“Luxury is more about wellness,” Woodhouse told me. “We’re taking a more relaxed approach.”

And the wellness is real. From the first glance, you can see it. There’s the “relaxed gesture from front to rear” and “right stance and gesture on the road” that Woodhouse described to me. There’s the soft release of the electronic door latching, the first touch point of the car. At night, drivers and passengers are treated to a friendly embrace as they approach the Continental. This warm hello comes in the form of extra floor and interior lights that illuminate before you enter the car.

In short, the 2017 Lincoln is basically a high-end day spa on wheels. And that was very much the intention.

“We want you to look forward to your 20 to 30-minute drive,” Celentino said, “and arrive a little more refreshed.”

That approach is what gets you things like the 30-way adjustable Perfect Comfort Seat.  You got options for upper and lower back adjustments, massage time and thigh adjustment. Drivers tend to place more or less weight on one leg all the time. Setting each leg at a different stance is just another way to settle into this comfy living room chair that just happens to live in a car. Woodhouse said that people didn’t want to get out of the seats during testing.

I believe it. It’s a lot like leaving the massage chair in Brookstone when your lady wants to keep shopping at the mall. You just always end up wanting a few more minutes in that seat before you go about your business for the day.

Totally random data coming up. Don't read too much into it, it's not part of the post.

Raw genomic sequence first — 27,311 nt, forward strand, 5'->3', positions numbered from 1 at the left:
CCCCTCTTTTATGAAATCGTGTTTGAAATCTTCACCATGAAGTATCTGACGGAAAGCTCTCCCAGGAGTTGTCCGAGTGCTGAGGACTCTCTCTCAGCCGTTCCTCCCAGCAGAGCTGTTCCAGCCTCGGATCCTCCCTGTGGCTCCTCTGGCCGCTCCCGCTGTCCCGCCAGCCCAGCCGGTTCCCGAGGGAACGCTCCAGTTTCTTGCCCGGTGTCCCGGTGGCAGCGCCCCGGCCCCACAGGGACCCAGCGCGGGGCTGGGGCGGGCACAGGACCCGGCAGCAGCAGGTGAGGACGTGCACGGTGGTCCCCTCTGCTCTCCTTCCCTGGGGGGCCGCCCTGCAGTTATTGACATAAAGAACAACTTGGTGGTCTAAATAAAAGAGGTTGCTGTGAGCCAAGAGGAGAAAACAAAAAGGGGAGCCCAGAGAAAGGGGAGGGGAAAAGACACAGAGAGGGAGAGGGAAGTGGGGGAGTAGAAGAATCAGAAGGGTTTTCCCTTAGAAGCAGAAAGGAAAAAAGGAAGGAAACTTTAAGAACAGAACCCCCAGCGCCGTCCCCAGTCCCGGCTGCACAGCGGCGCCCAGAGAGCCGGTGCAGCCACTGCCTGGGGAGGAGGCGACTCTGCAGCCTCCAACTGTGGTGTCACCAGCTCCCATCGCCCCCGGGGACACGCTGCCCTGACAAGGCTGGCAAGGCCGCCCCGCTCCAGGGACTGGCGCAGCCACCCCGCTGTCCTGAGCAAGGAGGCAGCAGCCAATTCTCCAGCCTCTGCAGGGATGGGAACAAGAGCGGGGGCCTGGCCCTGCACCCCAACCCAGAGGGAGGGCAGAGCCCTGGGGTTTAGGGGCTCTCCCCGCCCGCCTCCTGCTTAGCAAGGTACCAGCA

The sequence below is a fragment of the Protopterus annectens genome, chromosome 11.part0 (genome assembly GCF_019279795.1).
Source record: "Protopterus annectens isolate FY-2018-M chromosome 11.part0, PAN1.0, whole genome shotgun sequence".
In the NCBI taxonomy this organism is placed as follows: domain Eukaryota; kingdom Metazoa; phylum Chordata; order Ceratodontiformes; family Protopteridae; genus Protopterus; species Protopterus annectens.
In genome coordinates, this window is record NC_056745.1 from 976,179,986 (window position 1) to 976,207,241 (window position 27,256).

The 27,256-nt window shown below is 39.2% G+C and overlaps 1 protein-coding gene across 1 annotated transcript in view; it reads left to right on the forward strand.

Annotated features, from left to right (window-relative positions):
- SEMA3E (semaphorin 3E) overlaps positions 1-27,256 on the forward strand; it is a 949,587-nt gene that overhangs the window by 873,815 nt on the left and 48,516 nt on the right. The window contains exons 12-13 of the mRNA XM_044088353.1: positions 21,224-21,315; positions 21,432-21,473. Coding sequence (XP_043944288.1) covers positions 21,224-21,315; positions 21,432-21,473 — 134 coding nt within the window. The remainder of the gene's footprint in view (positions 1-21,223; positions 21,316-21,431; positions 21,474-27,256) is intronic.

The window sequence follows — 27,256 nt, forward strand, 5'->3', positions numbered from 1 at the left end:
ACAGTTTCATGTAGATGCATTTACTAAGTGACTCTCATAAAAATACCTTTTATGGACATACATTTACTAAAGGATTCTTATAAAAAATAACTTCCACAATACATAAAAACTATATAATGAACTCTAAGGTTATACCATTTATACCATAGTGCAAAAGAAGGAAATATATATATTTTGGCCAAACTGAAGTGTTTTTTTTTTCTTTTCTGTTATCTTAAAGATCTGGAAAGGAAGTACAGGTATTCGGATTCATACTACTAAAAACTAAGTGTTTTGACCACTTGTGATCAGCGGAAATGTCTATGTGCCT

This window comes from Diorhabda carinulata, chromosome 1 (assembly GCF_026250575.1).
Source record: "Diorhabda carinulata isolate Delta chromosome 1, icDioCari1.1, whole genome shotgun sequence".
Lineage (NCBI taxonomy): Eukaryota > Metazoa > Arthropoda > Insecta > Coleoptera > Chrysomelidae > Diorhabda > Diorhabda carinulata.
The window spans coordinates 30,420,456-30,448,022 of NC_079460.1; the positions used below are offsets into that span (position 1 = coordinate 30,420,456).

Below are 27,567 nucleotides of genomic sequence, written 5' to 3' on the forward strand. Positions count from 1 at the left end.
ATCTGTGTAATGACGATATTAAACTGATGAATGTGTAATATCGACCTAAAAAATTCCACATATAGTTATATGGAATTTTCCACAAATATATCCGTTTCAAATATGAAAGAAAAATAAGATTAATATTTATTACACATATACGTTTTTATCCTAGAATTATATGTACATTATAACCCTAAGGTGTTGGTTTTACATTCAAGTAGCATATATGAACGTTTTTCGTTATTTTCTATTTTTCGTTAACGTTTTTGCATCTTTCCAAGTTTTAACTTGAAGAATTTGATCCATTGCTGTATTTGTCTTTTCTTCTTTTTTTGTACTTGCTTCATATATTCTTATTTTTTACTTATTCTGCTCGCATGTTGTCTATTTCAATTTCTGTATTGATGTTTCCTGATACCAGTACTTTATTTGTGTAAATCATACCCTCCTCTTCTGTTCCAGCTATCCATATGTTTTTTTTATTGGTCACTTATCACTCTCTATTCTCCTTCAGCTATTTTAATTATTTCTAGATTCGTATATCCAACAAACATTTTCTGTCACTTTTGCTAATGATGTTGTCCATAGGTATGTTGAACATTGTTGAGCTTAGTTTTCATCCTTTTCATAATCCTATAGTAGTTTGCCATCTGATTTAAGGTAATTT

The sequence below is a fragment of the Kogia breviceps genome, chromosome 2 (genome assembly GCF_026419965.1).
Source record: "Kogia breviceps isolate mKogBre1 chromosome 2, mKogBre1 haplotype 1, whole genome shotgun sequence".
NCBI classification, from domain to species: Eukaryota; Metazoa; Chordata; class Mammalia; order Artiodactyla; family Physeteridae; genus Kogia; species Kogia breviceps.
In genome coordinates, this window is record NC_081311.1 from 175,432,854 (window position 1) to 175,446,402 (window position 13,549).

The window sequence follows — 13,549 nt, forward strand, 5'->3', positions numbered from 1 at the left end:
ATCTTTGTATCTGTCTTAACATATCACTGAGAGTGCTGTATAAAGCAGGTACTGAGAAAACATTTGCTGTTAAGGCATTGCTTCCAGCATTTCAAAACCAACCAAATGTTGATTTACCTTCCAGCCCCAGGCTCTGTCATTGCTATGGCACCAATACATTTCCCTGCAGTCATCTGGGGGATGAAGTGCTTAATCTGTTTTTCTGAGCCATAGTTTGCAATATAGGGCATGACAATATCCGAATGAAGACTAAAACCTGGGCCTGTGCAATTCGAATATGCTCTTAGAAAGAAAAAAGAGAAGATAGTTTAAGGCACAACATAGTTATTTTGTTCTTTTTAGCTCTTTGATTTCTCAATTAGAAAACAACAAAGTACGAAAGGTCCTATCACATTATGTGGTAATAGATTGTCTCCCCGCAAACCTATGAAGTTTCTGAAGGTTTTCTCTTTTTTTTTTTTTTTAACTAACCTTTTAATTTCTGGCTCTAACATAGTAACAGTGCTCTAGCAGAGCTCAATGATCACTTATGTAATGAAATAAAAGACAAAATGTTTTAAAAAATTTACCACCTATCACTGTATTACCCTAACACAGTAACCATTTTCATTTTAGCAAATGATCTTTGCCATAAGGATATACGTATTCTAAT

But you can’t have quiet luxury without the quiet, and as Celentino described, the 2017 Continental is “the quietest Lincoln ever.” Acoustic glass is found all around, including the back, because the back cabin is equally important in this car.

Understanding the Chinese Market

This focus on comfort in the back was a product of market research, specifically in China. Both Woodhouse and Celentino were keen to underscore the influence of Chinese market sensibilities in the design and development of the new Continental.

In China, luxury car customers are often driven around during the week and drive themselves on the weekends. This caused Lincoln to pay more attention to the rear passenger experience. The result was the rear seat amenities package.

The goal is to maximize controls from the rear seat. Things like full recline, massage, heat, lumbar support, Revel audio controls and available USB are in the mix. Customers in China can feel all the comforts of the Continental no matter where they’re seated, whether they’re leveraging the quiet rear cabin for a business meeting, being driven around long distances or taking the wheel themselves.

China was the third country to see the 2017 Continental, after Lincoln launched in the US and Canada, so the market is clearly an important one for the American brand. According to Forbes, Lincoln’s sales in China were up 191% year over year in the third quarter of 2016. Celentino said that China will be the biggest luxury market in the world by 2019 or 2020, and Lincoln plans to have 60 dealerships open in China by the end of the year.

Ending on a High Note